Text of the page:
1. Tell stories of spiritual journey. Preach imaginatively the lectionary texts, focusing on the story of the people you meet there or the story that one or more of the lectionary texts teases out of us (for example, Abraham's mystical experience of the "terrifying darkness" (second Sunday, Year C) or the woman at the well (third Sunday, Year A). Actually, you could use Year A in any year, especially if you have people being prepared for baptism; and you could tell the stories of Nicodemus, the Samaritan woman, the man born blind, and (the raising of) Lazarus.
2. Celebrate new beginnings on the first Sunday of Lent. Maybe there are youth and adults in the congregation who are ready to begin a new and intentional beginning. Use "A Celebration of New Beginnings" (UMBOW 588-590) as an opening for these people to step forward and be supported.
3. Form groups for mutual storytelling during the Lenten period. Find ways to let the Sunday preaching be the springboard and focus for group sharing. This would appeal to the more extroverted in the community. For more suggestions about these groups, seeCome to the Waters, pages 90-91.
4. Invite people to journal during Lent. Provocative questions related to the sermons could be posted on the church's website and/or included in the bulletin. This would appeal to the more introverted folks in the congregation. The book Freedom Writers, or the film of the same titlebased on it, may offer some contemporary and robust images of journaling toward transformation.
5. Focus on encounter with Christ during Lent. Host one or more Sunday morning or weekday sessions for "Discovery of Faith Journey." Here the resource and tool could be the new "Record of Faith Journey" resource that is a part of our more dynamic United Methodist membership record system. You could use a PowerPoint presentation, "Record of Faith Journey: Venture in Discovery," and a related session guideas tools for leading these sessions. Suggestions 1, 2, 3 and 4 above would prime the pump for the people to be ready to see their lives in terms of the means of grace and their life in the congregation. Even people who are not currently baptized or professing members might begin to see themselves in the process of a graceful journey.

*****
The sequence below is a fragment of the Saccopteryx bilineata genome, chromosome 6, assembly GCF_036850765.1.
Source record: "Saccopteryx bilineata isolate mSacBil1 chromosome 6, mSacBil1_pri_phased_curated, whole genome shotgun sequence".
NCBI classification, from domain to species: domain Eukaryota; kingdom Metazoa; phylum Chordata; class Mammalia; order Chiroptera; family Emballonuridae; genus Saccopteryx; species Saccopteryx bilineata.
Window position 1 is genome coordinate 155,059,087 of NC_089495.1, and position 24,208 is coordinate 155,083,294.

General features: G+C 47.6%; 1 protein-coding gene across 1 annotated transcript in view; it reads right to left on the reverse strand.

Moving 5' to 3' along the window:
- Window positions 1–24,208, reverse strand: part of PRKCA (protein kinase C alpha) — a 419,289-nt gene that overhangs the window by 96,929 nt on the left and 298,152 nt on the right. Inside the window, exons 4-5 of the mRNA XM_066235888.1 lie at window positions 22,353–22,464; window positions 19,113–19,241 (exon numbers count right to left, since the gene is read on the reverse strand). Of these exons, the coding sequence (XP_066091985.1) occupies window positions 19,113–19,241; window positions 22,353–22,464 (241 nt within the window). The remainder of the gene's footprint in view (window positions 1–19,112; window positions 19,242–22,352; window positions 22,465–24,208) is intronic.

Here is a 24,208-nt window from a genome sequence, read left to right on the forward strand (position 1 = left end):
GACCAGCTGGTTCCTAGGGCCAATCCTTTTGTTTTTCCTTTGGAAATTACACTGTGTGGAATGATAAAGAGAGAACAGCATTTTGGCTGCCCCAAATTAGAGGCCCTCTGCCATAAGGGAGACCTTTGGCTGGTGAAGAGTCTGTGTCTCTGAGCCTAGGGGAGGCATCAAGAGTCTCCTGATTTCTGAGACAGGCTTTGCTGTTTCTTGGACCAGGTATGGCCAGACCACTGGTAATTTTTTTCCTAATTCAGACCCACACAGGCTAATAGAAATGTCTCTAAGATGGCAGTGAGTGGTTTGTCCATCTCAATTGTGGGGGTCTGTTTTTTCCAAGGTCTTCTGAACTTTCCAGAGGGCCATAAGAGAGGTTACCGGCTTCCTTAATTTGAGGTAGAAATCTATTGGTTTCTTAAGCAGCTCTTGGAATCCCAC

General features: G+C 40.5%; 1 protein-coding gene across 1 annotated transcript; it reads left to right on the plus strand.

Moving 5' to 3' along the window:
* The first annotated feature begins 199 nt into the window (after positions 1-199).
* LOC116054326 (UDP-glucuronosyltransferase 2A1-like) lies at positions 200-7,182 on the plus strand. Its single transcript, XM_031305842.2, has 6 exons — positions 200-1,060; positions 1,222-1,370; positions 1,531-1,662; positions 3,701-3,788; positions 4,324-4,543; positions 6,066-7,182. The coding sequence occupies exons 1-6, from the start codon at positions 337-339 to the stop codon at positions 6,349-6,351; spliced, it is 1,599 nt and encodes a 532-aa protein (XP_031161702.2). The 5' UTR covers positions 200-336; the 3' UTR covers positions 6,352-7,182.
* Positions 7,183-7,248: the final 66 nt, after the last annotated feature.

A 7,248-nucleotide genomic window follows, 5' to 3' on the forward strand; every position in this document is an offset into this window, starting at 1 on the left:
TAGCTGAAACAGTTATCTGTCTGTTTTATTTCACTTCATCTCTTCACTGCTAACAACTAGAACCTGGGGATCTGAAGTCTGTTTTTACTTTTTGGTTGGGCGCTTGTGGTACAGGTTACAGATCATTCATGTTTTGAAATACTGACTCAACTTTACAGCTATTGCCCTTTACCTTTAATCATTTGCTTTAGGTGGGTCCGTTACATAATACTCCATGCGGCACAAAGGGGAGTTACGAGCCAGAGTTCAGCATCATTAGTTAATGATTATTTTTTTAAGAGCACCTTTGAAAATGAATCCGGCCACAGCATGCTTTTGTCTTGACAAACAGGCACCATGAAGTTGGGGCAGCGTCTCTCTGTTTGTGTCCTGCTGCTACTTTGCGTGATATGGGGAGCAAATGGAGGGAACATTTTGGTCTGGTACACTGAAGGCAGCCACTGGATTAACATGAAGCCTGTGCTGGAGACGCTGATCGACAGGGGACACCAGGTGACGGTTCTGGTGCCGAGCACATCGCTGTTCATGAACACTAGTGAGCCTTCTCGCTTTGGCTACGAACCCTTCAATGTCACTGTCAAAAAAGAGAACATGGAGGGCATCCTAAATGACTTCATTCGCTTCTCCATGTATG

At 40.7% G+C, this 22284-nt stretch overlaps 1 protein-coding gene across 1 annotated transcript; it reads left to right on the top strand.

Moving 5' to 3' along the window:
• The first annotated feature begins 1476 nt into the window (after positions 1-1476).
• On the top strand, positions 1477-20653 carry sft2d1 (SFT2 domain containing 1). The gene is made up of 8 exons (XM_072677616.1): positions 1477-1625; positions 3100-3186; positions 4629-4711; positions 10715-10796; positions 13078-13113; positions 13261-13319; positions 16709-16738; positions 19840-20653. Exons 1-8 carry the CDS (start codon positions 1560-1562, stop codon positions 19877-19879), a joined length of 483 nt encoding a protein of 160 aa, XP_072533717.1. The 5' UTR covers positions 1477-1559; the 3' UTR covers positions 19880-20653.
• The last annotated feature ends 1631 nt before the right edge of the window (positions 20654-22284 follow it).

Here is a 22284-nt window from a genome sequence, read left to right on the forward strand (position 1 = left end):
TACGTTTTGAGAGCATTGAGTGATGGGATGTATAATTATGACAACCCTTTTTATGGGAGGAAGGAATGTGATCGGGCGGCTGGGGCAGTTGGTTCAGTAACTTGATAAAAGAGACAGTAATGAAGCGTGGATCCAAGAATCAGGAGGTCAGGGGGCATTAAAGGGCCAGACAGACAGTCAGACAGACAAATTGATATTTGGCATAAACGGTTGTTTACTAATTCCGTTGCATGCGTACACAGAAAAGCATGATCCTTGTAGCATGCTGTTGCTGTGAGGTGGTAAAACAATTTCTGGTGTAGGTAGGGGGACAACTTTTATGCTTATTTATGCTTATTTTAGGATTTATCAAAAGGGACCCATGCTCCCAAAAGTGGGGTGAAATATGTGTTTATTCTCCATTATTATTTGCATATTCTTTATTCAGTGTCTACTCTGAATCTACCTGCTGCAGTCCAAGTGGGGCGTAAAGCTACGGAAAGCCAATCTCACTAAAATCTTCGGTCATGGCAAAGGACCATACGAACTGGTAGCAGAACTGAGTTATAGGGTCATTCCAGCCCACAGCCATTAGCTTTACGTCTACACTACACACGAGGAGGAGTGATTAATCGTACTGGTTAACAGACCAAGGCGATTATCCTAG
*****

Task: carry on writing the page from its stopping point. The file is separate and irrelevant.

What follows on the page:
6. Enter into the mystery of dying and rising with Christ: Plan for a rich celebration of Holy Week and the Great Three Days (the evening of Holy Thursday, Good Friday, Holy Saturday and Easter). See UMBOW, 351-367.
7. Plan for holding an Easter Vigil after sunset on the eve of Easter or starting before sunrise on Easter day. See UMBOW, 369-376, or Fiesta Cristiana, pages 163-168. Warning! The vigil is dramatic and "dangerous" liturgy! It could change the lives of seekers, including pastors and musicians. If you and your congregation have never kept the Easter Vigil, plan to attend an Easter Vigil at a neighboring church. Maybe you can share baptism of candidates from both churches! This is a night for storytelling and for making stories of a lifetime.
For suggestions for continuing this journey through the Great Fifty Days (the weeks of Easter) and climaxing it at Pentecost, see Come to the Waters, pages 94-95.
Question: What is the purpose of Lent?
Answer: Storytelling while you (plural) stand in the baptismal font!
(If your font is too small, get a bigger one — at least in your imagination!)